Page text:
- TiPJAR has been cleared by HMRC in what the cashless tipping solution is hailing as a breakthrough that could change the way tips and gratuities are handled. Through the platform, any tip paid by a customer digitally – either by card or smartphone – is equivalent to cash and is wholly owned by the staff themselves, by-passing the business and, therefore, the need to operate a tronc system. Getting the green light, TiPJAR says, makes it the only system of its kind in the UK through which staff can collect and pool digital tips. TiPJAR says that as long as an operator hands over full control of tip management to the staff via the TiPJAR platform, they cannot be held responsible for tax or National Insurance contributions on the tips collected and can move away from operating tronc systems in their business.
- Ministers are drawing up plans to extend the lease forfeiture moratorium beyond the end of March. It is understood both the business department and the Ministry of Housing, Communities and Local Government (MHCLG) have been talking to the property, retail and hospitality sectors over how best to extend the moratorium, which prevents landlords from repossessing commercial premises if businesses are unable to pay their rent as a result of the Coronavirus pandemic. By the end of March, when the moratorium is currently due to expire, close to £3bn in unsettled rent will have accumulated within hospitality as a result of the Covid crisis. According to trade body UKHospitality, 40% of businesses within the sector have not received any rent concessions from landlords. To try and defuse this time bomb, the Government may also introduce guidance on how landlords and their tenants should determine how bills are split.
- Chef Alyn Williams has won an unfair dismissal case against The Westbury Hotel in London's Mayfair. Williams was sacked as chef-patron at his eponymous Michelin-starred restaurant in The Westbury back in October 2019 without any notice period or payment for his notice period, after he entertained friends on a Sunday lunchtime when the restaurant was closed. Late last year an employment tribunal heard that Williams, who opened the restaurant in 2011, was suspended by his bosses at the hotel for gross misconduct and eventually fired. However, the chef was ruled to have been dismissed unfairly by the hotel's owners because he had previously been allowed to hold private parties at the restaurant, and had done so on numerous occasions. Each time Williams brought in his own food and drink, and just used the restaurant as a venue, the tribunal heard.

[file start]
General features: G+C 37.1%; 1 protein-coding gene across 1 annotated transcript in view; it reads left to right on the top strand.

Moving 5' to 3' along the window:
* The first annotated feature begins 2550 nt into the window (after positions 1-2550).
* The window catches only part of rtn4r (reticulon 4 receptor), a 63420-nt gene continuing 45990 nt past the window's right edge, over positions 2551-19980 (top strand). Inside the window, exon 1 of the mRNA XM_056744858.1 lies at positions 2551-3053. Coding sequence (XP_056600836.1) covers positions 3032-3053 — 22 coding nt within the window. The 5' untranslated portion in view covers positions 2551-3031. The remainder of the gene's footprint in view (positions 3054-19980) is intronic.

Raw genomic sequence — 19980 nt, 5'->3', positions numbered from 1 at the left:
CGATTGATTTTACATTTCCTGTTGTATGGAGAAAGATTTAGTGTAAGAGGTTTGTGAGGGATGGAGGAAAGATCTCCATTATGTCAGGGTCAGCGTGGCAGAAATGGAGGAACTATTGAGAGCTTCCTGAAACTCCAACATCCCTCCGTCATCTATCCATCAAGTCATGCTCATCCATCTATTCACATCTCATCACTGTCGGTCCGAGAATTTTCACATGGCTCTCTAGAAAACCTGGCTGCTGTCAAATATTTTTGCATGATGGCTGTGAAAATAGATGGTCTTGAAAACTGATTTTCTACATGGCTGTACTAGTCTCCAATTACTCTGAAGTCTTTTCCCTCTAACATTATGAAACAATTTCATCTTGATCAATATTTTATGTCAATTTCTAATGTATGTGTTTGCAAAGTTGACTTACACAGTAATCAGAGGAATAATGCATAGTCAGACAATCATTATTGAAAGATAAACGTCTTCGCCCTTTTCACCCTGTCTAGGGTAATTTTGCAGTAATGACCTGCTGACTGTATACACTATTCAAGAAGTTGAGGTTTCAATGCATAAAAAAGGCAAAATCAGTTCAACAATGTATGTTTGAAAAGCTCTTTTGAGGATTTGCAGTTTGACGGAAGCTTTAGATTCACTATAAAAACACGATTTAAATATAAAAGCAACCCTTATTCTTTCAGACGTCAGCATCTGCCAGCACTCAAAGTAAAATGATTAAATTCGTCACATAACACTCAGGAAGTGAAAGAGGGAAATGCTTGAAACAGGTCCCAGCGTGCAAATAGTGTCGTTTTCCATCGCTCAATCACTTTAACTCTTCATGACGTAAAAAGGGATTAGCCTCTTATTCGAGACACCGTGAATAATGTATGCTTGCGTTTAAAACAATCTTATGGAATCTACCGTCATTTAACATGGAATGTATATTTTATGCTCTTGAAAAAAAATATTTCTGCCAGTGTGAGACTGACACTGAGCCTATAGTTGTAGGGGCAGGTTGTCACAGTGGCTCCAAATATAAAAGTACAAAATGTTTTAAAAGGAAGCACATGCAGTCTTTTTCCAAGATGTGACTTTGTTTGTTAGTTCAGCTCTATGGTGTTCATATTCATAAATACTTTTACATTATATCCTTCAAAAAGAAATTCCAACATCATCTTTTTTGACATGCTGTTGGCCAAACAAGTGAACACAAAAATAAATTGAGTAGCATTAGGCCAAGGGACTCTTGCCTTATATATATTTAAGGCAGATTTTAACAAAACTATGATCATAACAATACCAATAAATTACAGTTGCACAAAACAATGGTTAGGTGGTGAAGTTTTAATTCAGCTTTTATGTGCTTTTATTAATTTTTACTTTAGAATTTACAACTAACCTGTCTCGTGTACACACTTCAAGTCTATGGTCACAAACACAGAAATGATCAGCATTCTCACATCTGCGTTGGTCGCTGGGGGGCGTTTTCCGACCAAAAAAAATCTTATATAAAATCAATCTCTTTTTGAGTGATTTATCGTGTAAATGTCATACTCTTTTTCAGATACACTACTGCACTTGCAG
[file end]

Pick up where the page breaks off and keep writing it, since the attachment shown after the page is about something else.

- Prime Minister Boris Johnson has suggested the use of rapid testing could be the key to reopening the night-time economy. Speaking at a Downing Street news conference earlier this week, Boris Johnson said lateral flow tests could be used by those parts of the economy the Government couldn't get open last year. "That, in combination with vaccination, will probably be the route forward," he said. However, the Prime Minister continued to stress that it is 'still early days' and there are lots of discussions still to be had. Nightclubs have been shut ever since Coronavirus restrictions were first introduced in the UK last March.
- A new report on the safe restart of hospitality argues that businesses in the sector should be prioritised for reopening as they are not significant areas for Covid transmission. The study, commissioned by trade body UKHospitality from analysts CGA, contends that hospitality should be central to reopening plans in 2021 as it remains 'a safe and well-regulated environment for customers to visit'. Tackling long-standing arguments that the July reopening of hospitality and the Eat Out To Help Out scheme were responsible for a rapid rise in cases in 2020, the report references Public Health Directors and Public Health England's ‘Weekly Surveillance’ reports, both of which confirm that hospitality was linked to a low number of cases and is not a leading environment of transmission. The data shows what has long been argued by the industry that cases remained low throughout July and August, suggesting it's highly likely the rapid rise in cases from early to mid-September was instead driven by the reopening of schools.
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